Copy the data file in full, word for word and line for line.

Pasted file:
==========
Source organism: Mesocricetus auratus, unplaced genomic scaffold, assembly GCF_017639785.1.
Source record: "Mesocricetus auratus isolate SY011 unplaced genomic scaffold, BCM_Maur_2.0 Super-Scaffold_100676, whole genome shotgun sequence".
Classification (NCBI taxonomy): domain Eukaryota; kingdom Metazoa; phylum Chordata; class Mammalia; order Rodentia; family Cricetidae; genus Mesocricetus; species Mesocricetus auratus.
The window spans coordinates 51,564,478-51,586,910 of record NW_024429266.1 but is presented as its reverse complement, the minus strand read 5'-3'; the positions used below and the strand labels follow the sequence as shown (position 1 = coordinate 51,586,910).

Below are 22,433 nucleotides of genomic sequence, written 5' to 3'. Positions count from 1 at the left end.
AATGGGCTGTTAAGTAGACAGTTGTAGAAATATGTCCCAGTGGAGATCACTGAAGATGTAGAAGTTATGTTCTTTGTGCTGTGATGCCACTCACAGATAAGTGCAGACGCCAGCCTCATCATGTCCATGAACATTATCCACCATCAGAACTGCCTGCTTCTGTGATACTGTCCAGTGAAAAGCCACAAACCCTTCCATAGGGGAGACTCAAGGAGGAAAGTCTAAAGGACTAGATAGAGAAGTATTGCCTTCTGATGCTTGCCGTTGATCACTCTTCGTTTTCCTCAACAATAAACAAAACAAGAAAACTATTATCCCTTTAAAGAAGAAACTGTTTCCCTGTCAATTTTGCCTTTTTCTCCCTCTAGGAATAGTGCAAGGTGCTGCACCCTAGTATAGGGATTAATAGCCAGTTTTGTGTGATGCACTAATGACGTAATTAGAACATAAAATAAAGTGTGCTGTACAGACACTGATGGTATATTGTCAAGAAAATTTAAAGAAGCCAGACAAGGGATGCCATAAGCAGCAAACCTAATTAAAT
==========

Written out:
Source organism: Mesocricetus auratus, unplaced genomic scaffold, assembly GCF_017639785.1.
Source record: "Mesocricetus auratus isolate SY011 unplaced genomic scaffold, BCM_Maur_2.0 Super-Scaffold_100676, whole genome shotgun sequence".
Classification (NCBI taxonomy): domain Eukaryota; kingdom Metazoa; phylum Chordata; class Mammalia; order Rodentia; family Cricetidae; genus Mesocricetus; species Mesocricetus auratus.
The window spans coordinates 51,564,478-51,586,910 of record NW_024429266.1 but is presented as its reverse complement, the minus strand read 5'-3'; the positions used below and the strand labels follow the sequence as shown (position 1 = coordinate 51,586,910).

Below are 22,433 nucleotides of genomic sequence, written 5' to 3'. Positions count from 1 at the left end.
AATGGGCTGTTAAGTAGACAGTTGTAGAAATATGTCCCAGTGGAGATCACTGAAGATGTAGAAGTTATGTTCTTTGTGCTGTGATGCCACTCACAGATAAGTGCAGACGCCAGCCTCATCATGTCCATGAACATTATCCACCATCAGAACTGCCTGCTTCTGTGATACTGTCCAGTGAAAAGCCACAAACCCTTCCATAGGGGAGACTCAAGGAGGAAAGTCTAAAGGACTAGATAGAGAAGTATTGCCTTCTGATGCTTGCCGTTGATCACTCTTCGTTTTCCTCAACAATAAACAAAACAAGAAAACTATTATCCCTTTAAAGAAGAAACTGTTTCCCTGTCAATTTTGCCTTTTTCTCCCTCTAGGAATAGTGCAAGGTGCTGCACCCTAGTATAGGGATTAATAGCCAGTTTTGTGTGATGCACTAATGACGTAATTAGAACATAAAATAAAGTGTGCTGTACAGACACTGATGGTATATTGTCAAGAAAATTTAAAGAAGCCAGACAAGGGATGCCATAAGCAGCAAACCTAATTAAAT